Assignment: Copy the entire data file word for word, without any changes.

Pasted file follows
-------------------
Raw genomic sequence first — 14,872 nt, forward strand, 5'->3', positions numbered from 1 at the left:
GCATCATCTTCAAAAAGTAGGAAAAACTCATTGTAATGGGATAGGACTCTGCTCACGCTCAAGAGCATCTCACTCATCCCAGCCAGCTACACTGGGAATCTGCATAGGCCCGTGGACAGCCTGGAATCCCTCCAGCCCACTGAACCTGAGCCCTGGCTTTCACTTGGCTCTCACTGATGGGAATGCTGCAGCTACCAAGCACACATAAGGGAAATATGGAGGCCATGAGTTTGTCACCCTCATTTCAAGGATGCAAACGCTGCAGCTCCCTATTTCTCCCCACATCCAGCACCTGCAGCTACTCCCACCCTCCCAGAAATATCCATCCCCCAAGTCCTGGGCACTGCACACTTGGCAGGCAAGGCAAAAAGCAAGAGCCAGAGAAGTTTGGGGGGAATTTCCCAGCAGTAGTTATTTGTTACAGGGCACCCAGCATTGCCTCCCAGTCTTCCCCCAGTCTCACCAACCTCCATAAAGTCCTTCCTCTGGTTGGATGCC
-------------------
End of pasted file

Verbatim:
Raw genomic sequence first — 14,872 nt, forward strand, 5'->3', positions numbered from 1 at the left:
GCATCATCTTCAAAAAGTAGGAAAAACTCATTGTAATGGGATAGGACTCTGCTCACGCTCAAGAGCATCTCACTCATCCCAGCCAGCTACACTGGGAATCTGCATAGGCCCGTGGACAGCCTGGAATCCCTCCAGCCCACTGAACCTGAGCCCTGGCTTTCACTTGGCTCTCACTGATGGGAATGCTGCAGCTACCAAGCACACATAAGGGAAATATGGAGGCCATGAGTTTGTCACCCTCATTTCAAGGATGCAAACGCTGCAGCTCCCTATTTCTCCCCACATCCAGCACCTGCAGCTACTCCCACCCTCCCAGAAATATCCATCCCCCAAGTCCTGGGCACTGCACACTTGGCAGGCAAGGCAAAAAGCAAGAGCCAGAGAAGTTTGGGGGGAATTTCCCAGCAGTAGTTATTTGTTACAGGGCACCCAGCATTGCCTCCCAGTCTTCCCCCAGTCTCACCAACCTCCATAAAGTCCTTCCTCTGGTTGGATGCC